Key Insights from a Top Transport Economist

May 29, 2024

American Trucking Associations’ Chief Economist Bob Costello is a trusted source for insights on the current state and future of the freight industry. As we navigate another tumultuous year in transport, Costello’s perspectives offer valuable guidance for freight professionals. Attendees of the 2024 Food Shippers of America Conference had the benefit of hearing Costello’s wisdom firsthand during his presentation at the event. He also took time from his busy schedule to share his thoughts with the Stay In Your Lane Podcast for a series of episodes recorded live at FSA ’24. Here are some key takeaways from the discussion.

Costello believes the trucking industry is nearing a turning point after a challenging 2023, which he once viewed as the bottom for the sector. He acknowledges that many predicted a market shift in the last quarter of 2023, but change has taken longer due to factors including the resilience of small fleets. Many operators have been hanging on, trying to weather the tough market conditions as long as possible. This delay has pushed the anticipated market recovery into 2024.

“When I look back, 2023 should have been the bottom for the trucking industry. It was a tough year,” says Costello. “My timing was a little off. On thing impacting the timing now is how many fleets are going out of business.”

A significant number of fleets have also exited the market due to financial pressures, particularly in January when state registration fees became due. This exodus has started to correct the oversupply in the market. Simultaneously, key drivers of truck freight demand, which had been declining, have stabilized. This combination of reduced supply and steady demand sets the stage for a potential market recovery.

Where does transport economist Bob Costello see the industry heading? Watch the latest episode of the Stay In Your Lane Podcast to learn more.

“Fleets are going out of business. It’s a hard message for me to deliver, and I take zero pleasure in that. But in a market economy, we simply had too much supply and too little demand,” says Costello. “When exactly we’ll flip to the other side? I think the trends are setting up to get there in the not-too-distant future.”

Despite a slowing macroeconomy, the trucking sector might experience an uptick. Costello points out that the main drivers of truck freight demand have stopped declining and are poised to improve slightly. This is critical because even a modest increase in demand, combined with a reduced supply of trucks can positively impact the trucking industry.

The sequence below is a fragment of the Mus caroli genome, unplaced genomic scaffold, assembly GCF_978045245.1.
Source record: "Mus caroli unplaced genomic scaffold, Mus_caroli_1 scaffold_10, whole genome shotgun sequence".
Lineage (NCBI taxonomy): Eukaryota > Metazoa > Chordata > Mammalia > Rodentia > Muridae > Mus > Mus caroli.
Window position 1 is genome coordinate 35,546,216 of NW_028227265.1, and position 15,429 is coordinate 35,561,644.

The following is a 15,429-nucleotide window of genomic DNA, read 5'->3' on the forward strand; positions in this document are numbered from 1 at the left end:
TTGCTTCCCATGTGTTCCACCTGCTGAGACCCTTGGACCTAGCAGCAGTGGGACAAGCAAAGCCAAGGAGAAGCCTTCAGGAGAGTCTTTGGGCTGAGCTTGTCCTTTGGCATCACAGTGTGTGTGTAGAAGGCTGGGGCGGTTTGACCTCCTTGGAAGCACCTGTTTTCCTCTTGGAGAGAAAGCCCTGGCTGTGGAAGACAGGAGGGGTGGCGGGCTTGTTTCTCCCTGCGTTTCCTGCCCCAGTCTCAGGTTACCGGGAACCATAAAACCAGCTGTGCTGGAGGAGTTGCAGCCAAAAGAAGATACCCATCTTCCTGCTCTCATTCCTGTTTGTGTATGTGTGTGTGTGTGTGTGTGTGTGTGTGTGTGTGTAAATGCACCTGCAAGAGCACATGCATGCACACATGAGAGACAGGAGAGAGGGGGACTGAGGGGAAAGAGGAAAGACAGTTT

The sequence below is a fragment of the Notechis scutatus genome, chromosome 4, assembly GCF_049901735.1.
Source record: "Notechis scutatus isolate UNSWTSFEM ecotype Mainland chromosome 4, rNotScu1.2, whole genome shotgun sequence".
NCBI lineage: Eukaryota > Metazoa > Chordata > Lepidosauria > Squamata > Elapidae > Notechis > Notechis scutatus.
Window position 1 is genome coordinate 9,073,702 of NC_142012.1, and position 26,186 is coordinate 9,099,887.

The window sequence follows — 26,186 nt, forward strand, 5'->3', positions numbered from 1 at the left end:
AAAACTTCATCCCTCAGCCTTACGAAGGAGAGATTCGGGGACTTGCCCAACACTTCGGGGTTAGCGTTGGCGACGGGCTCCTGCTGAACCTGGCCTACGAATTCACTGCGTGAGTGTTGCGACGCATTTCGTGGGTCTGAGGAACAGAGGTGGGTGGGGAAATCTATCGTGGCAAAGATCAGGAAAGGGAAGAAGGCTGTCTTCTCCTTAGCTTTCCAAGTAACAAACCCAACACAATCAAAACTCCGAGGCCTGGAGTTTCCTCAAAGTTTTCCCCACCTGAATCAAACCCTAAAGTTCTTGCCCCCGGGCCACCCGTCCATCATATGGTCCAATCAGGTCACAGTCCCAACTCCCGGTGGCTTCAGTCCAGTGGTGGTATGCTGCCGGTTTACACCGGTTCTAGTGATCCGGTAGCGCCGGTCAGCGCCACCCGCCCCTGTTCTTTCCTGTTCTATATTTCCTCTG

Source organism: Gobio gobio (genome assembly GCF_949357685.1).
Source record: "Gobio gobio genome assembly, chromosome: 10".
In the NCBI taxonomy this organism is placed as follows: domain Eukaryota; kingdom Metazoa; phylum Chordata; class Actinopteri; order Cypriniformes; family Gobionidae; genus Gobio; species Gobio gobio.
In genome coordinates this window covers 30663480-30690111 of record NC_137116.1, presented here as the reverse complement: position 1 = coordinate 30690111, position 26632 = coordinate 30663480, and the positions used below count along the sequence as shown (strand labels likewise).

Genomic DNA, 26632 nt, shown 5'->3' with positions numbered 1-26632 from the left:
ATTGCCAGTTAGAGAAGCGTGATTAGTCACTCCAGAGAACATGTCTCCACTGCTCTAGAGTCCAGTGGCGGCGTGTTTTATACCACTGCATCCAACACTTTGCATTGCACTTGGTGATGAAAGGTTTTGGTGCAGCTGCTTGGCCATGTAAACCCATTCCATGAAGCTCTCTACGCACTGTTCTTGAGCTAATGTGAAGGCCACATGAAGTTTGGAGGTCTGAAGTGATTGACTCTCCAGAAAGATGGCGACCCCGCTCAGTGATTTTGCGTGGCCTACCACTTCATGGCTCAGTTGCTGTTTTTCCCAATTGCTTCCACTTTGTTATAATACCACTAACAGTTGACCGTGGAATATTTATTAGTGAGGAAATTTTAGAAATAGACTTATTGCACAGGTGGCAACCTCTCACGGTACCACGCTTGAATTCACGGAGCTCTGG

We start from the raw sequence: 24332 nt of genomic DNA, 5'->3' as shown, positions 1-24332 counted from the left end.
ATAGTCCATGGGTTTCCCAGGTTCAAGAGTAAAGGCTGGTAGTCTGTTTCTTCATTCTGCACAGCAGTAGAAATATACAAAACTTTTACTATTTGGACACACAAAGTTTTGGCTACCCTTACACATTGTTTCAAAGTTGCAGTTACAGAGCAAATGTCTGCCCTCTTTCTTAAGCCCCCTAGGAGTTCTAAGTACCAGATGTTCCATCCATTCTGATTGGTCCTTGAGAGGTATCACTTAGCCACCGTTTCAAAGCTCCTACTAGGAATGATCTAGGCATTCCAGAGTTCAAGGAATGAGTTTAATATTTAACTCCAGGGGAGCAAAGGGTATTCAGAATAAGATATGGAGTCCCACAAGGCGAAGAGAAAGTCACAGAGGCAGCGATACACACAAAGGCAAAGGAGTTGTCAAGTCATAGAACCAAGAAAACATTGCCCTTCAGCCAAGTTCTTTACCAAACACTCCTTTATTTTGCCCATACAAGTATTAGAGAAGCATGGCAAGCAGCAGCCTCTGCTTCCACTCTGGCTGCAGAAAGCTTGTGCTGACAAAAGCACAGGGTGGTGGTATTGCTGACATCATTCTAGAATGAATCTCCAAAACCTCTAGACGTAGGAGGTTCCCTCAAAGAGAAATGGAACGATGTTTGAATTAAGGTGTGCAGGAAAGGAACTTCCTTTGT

Imports, especially from Mexico, are on the rise due to nearshoring and reshoring trends. This shift is expected to be a long-term driver of demand for trucking services. The movement of goods within North America, particularly from Mexico and Canada, is growing, which bodes well for the trucking industry.

“Mexico is still killing it. The idea of nearshoring is real, and it’s happening,” Costello says. “You don’t bring everything back from China overnight, but it’s coming. I think that will be the gift that keeps on giving.”

Shippers and carriers are adjusting their strategies in anticipation of these market changes. Some shippers are trying to secure any possible rate reductions, while others are strengthening relationships with their carriers to ensure future capacity. Meanwhile, carriers are becoming more business-savvy, opting for used equipment over new to maintain profitability.

Recent infrastructure spending has benefited sectors like flatbed trucking, which saw decent activity last year due to construction and factory building related to nearshoring. However, there are challenges ahead, such as the upcoming renegotiations of the USMCA and potential disruptions from labor negotiations and geopolitical issues.

Both carriers and shippers sense that the market is nearing equilibrium. Short lead-time orders might create volatility, signaling upcoming changes. Costello is cautiously optimistic, indicating that while a boom akin to early 2022 is unlikely, the sector is moving in a positive direction compared to a year ago.

For freight professionals, these insights from Bob Costello highlight the importance of strategic planning and adaptability in 2024. The trucking market is poised for a gradual recovery, driven by supply contraction and stabilizing demand. By staying informed and proactive, stakeholders can navigate these changes effectively, ensuring they are well-positioned to capitalize on emerging opportunities.

As we move forward, keeping a close watch on economic indicators, policy developments, and market trends will be crucial. The trucking industry is resilient, and with informed strategies, companies can weather the current challenges and emerge stronger in the evolving market landscape. For more key insights and predictions from industry thought leaders, subscribe to the Stay In Your Lane Podcast.

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